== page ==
Compare any two graphics cards:
GeForce 9600 GT 1GB vs GeForce GTS 450
IntroThe GeForce 9600 GT 1GB uses a 65/55 nm design. nVidia has set the core frequency at 650 MHz. The GDDR3 RAM is set to run at a speed of 900 MHz on this particular model. It features 64 SPUs along with 32 Texture Address Units and 16 ROPs.
Compare all of that to the GeForce GTS 450, which features core speeds of 783 MHz on the GPU, and 902 MHz on the 512 MB of GDDR5 memory. It features 192 SPUs along with 32 Texture Address Units and 16 Rasterization Operator Units.
Power Usage and Theoretical Benchmarks
Power Consumption (Max TDP)
In theory, the GeForce GTS 450 will be 0% quicker than the GeForce 9600 GT 1GB in general, because of its higher data rate. (explain)
Texel RateThe GeForce GTS 450 is a little bit (about 20%) faster with regards to anisotropic filtering than the GeForce 9600 GT 1GB. (explain)
Pixel RateThe GeForce GTS 450 is just a bit (more or less 20%) faster with regards to AA than the GeForce 9600 GT 1GB, and capable of handling higher resolutions more effectively. (explain)
Please note that the above 'benchmarks' are all just theoretical - the results were calculated based on the card's specifications, and real-world performance may (and probably will) vary at least a bit.
Please note that the price comparisons are based on search keywords - sometimes it might show cards with very similar names that are not exactly the same as the one chosen in the comparison. We do try to filter out the wrong results as best we can, though.
Memory Bandwidth: Bandwidth is the largest amount of information (in units of MB per second) that can be moved across the external memory interface in one second. The number is calculated by multiplying the bus width by the speed of its memory. If the card has DDR type memory, the result should be multiplied by 2 once again. If DDR5, multiply by ANOTHER 2x. The better the card's memory bandwidth, the better the card will be in general. It especially helps with anti-aliasing, HDR and higher screen resolutions.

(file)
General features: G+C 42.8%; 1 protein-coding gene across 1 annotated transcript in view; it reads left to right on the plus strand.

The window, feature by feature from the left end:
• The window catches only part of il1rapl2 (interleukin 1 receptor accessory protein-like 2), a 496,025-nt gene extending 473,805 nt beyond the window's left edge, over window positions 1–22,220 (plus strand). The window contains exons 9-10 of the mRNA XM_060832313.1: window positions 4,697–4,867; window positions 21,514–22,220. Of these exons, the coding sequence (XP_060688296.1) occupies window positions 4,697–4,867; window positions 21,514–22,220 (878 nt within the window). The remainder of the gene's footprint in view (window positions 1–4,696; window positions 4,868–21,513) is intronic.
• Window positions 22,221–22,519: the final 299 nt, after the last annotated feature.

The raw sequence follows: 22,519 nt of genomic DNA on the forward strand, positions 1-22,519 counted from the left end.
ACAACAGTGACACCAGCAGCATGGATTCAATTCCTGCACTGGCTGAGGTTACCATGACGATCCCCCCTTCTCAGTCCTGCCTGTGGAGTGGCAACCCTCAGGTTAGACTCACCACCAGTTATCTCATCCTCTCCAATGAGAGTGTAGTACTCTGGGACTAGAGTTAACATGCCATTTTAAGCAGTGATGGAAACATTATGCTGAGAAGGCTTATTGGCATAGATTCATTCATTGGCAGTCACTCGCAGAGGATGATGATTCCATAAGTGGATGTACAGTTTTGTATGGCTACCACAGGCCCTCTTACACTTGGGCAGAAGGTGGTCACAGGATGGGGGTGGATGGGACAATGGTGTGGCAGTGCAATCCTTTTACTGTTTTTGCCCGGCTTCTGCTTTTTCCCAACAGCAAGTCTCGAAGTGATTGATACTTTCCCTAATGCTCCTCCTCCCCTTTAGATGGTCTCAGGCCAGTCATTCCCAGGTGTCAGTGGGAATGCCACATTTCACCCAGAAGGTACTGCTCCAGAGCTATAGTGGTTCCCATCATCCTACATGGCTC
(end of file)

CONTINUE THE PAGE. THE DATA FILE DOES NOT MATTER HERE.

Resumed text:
Texel Rate: Texel rate is the maximum number of texture map elements (texels) that are processed per second. This number is calculated by multiplying the total number of texture units of the card by the core clock speed of the chip. The higher the texel rate, the better the video card will be at handling texture filtering (anisotropic filtering - AF). It is measured in millions of texels applied in one second.
Pixel Rate: Pixel rate is the most pixels that the graphics chip could possibly record to its local memory in a second - measured in millions of pixels per second. The number is calculated by multiplying the amount of colour ROPs by the the core clock speed. ROPs (Raster Operations Pipelines - aka Render Output Units) are responsible for drawing the pixels (image) on the screen. The actual pixel output rate is also dependant on many other factors, most notably the memory bandwidth - the lower the memory bandwidth is, the lower the ability to reach the maximum fill rate.